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Characterising factors underlying praxis deficits in chronic left hemisphere stroke patients.

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Rounis, Elisabeth 
Halai, Ajay 
Pizzamiglio, Gloria 
Lambon Ralph, Matthew A 


Limb apraxia, a disorder of skilled action not consequent on primary motor or sensory deficits, has traditionally been defined according to errors patients make on neuropsychological tasks. Previous models of the disorder have failed to provide a unified account of patients' deficits, due to heterogeneity in the patients and tasks used. In this study we hypothesised that we may be able to map apraxic deficits onto principal components, some of which may be specific, whilst others may align with other cognitive disorders. We implemented principal component analysis (PCA) to elucidate core factors of the disorder in a preliminary cohort of 41 unselected left hemisphere chronic stroke patients who were tested on a comprehensive and validated apraxia screen. Three principal components were identified: posture selection, semantic control and multi-demand sequencing. These were submitted to a lesion symptom mapping (VBCM) analysis in a subset of 24 patients, controlled for lesion volume, age and time post-stroke. The first component revealed no significant structural correlates. The second component was related to regions in inferior frontal gyrus, primary motor area, and adjacent parietal opercular (including inferior parietal and supramarginal gyrus) areas. The third component was associated with lesions within the white matter underlying the left sensorimotor cortex, likely involving the 2nd branch of the left superior longitudinal fasciculus as well as the posterior orbitofrontal cortex (pOFC). These results highlight a significant role of common cognitive functions in apraxia, which include action selection, and sequencing, whilst more specific deficits may relate to semantic control. Moreover, they suggest that previously described 'ideomotor' and 'ideational' deficits may have a common neural basis within semantic control. Further research using this technique would help elucidate the cognitive processes underlying limb apraxia, its neural correlates and their relationship with other cognitive disorders.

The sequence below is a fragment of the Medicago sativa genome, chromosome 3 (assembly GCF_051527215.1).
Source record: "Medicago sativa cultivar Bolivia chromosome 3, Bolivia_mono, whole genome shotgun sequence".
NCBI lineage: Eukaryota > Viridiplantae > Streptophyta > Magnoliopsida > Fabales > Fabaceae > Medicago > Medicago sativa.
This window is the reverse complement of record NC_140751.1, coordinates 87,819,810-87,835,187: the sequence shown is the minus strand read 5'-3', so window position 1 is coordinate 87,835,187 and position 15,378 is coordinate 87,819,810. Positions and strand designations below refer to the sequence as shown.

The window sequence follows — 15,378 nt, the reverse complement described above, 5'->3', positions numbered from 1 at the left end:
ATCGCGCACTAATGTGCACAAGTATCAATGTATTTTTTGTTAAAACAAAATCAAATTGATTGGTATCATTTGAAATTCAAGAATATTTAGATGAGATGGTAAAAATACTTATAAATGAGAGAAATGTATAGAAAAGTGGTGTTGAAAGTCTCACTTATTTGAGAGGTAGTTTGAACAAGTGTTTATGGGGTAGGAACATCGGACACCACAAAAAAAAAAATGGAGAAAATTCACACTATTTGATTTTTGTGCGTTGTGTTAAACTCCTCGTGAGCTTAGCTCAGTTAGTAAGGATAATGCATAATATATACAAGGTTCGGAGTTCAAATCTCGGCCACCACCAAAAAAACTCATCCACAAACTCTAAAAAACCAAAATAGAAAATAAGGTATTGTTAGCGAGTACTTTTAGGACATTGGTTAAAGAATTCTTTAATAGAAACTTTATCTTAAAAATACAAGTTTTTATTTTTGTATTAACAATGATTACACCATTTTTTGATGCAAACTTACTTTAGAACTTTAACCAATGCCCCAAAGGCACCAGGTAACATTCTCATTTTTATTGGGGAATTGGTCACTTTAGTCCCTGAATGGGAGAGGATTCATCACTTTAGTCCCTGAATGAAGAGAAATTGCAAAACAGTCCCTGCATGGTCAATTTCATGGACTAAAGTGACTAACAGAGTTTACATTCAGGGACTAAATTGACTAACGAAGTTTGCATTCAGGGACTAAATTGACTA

Left hemisphere stroke, Lesion symptom mapping, Limb apraxia, Principal component analysis, Apraxias, Humans, Magnetic Resonance Imaging, Motor Cortex, Neuropsychological Tests, Parietal Lobe, Semantics, Stroke

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Elsevier BV
European Research Council (670428)
MRC (Unknown)
Medical Research Council (MC_UU_00005/18)
Medical Research Council (MR/R023883/1)